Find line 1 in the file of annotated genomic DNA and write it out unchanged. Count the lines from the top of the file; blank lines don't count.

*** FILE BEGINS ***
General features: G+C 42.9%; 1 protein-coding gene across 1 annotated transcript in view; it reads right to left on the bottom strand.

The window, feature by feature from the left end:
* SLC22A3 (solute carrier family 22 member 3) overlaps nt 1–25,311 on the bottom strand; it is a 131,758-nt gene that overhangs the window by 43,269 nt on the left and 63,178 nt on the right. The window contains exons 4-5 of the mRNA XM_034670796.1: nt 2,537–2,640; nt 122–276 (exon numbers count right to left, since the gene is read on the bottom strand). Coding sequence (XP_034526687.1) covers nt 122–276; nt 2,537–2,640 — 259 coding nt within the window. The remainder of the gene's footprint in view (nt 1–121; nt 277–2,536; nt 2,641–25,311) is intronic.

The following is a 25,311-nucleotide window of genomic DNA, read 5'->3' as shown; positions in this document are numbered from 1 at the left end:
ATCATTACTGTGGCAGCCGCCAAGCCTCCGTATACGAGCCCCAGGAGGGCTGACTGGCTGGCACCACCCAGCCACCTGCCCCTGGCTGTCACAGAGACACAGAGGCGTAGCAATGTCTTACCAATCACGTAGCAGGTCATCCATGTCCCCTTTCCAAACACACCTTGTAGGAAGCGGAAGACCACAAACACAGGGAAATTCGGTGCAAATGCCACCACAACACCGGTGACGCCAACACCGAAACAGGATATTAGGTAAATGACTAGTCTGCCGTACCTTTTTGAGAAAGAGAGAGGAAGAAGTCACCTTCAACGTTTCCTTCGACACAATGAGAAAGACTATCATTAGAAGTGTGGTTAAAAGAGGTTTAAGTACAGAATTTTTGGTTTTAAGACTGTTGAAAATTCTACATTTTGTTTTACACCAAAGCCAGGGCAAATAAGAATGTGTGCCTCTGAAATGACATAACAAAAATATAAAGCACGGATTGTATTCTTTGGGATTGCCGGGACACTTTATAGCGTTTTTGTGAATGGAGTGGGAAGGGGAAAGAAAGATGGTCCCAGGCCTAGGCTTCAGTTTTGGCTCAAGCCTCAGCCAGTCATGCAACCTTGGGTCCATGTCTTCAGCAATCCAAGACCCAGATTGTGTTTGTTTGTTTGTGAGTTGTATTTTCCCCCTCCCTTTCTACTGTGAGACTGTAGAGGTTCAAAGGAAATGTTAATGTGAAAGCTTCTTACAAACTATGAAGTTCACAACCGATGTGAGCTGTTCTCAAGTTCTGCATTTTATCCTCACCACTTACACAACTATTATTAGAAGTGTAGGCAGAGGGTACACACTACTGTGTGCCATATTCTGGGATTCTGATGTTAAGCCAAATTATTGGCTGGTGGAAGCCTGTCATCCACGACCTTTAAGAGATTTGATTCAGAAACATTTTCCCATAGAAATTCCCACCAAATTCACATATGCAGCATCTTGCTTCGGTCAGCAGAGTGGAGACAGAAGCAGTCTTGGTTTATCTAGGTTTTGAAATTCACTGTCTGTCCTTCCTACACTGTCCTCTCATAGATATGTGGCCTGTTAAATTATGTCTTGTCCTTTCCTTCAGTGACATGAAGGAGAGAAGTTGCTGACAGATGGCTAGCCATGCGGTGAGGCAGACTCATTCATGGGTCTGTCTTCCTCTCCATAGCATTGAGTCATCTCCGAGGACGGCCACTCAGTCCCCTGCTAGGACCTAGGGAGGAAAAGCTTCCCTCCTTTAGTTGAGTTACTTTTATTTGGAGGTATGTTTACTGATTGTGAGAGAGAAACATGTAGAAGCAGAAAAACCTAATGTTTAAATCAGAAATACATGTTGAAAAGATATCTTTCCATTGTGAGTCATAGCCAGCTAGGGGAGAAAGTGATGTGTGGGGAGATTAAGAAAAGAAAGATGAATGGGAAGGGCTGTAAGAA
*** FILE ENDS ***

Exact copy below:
General features: G+C 42.9%; 1 protein-coding gene across 1 annotated transcript in view; it reads right to left on the bottom strand.